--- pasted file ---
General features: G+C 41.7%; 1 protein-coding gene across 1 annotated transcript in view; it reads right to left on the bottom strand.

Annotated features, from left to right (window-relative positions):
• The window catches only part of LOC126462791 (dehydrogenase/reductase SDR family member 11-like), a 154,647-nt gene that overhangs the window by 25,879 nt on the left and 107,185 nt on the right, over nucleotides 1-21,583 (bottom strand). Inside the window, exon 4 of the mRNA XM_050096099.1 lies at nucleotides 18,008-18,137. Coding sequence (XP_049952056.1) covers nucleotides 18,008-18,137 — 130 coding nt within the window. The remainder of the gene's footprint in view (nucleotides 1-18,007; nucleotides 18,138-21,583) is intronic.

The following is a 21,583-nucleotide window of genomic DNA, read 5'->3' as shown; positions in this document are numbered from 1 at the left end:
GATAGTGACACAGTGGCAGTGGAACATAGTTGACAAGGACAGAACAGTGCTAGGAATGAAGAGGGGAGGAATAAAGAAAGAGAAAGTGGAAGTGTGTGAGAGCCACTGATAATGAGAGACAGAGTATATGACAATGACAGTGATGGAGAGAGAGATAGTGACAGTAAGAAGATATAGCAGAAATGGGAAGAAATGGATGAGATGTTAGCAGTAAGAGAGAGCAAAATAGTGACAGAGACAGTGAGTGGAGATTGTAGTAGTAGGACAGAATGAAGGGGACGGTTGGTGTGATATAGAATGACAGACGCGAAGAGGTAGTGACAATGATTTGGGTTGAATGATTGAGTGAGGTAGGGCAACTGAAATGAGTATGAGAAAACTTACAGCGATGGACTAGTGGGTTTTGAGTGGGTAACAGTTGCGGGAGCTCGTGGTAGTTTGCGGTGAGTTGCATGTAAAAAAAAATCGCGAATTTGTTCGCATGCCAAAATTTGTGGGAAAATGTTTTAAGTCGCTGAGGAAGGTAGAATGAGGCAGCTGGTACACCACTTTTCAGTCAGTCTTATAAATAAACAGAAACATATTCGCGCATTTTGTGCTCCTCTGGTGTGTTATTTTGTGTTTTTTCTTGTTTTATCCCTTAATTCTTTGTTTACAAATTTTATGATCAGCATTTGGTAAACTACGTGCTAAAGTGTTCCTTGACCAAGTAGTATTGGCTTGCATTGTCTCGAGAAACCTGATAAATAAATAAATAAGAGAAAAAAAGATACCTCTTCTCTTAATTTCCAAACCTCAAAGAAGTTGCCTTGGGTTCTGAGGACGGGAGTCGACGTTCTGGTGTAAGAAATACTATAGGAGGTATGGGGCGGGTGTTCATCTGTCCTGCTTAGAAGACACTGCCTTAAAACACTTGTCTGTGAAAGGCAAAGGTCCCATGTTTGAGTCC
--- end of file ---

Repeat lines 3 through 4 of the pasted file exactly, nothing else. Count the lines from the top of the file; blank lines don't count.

• The window catches only part of LOC126462791 (dehydrogenase/reductase SDR family member 11-like), a 154,647-nt gene that overhangs the window by 25,879 nt on the left and 107,185 nt on the right, over nucleotides 1-21,583 (bottom strand). Inside the window, exon 4 of the mRNA XM_050096099.1 lies at nucleotides 18,008-18,137. Coding sequence (XP_049952056.1) covers nucleotides 18,008-18,137 — 130 coding nt within the window. The remainder of the gene's footprint in view (nucleotides 1-18,007; nucleotides 18,138-21,583) is intronic.

The following is a 21,583-nucleotide window of genomic DNA, read 5'->3' as shown; positions in this document are numbered from 1 at the left end: